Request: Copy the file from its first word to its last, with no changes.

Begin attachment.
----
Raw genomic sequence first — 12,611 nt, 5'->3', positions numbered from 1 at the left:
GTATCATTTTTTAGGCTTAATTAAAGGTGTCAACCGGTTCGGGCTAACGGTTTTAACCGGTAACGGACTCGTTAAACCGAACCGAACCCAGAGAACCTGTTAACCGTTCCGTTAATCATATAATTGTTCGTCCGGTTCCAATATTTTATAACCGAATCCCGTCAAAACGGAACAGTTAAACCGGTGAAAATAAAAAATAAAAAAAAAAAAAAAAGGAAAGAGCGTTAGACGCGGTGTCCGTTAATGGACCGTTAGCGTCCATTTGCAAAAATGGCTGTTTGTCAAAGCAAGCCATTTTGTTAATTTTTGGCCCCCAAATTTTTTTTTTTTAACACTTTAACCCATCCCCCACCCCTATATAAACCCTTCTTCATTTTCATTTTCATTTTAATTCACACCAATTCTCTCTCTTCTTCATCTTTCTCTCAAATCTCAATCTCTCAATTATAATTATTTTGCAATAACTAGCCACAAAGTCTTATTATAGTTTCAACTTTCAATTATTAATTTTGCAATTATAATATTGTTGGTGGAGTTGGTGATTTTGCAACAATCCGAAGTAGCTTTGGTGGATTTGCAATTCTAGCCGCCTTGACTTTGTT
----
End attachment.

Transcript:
Raw genomic sequence first — 12,611 nt, 5'->3', positions numbered from 1 at the left:
GTATCATTTTTTAGGCTTAATTAAAGGTGTCAACCGGTTCGGGCTAACGGTTTTAACCGGTAACGGACTCGTTAAACCGAACCGAACCCAGAGAACCTGTTAACCGTTCCGTTAATCATATAATTGTTCGTCCGGTTCCAATATTTTATAACCGAATCCCGTCAAAACGGAACAGTTAAACCGGTGAAAATAAAAAATAAAAAAAAAAAAAAAAGGAAAGAGCGTTAGACGCGGTGTCCGTTAATGGACCGTTAGCGTCCATTTGCAAAAATGGCTGTTTGTCAAAGCAAGCCATTTTGTTAATTTTTGGCCCCCAAATTTTTTTTTTTTAACACTTTAACCCATCCCCCACCCCTATATAAACCCTTCTTCATTTTCATTTTCATTTTAATTCACACCAATTCTCTCTCTTCTTCATCTTTCTCTCAAATCTCAATCTCTCAATTATAATTATTTTGCAATAACTAGCCACAAAGTCTTATTATAGTTTCAACTTTCAATTATTAATTTTGCAATTATAATATTGTTGGTGGAGTTGGTGATTTTGCAACAATCCGAAGTAGCTTTGGTGGATTTGCAATTCTAGCCGCCTTGACTTTGTT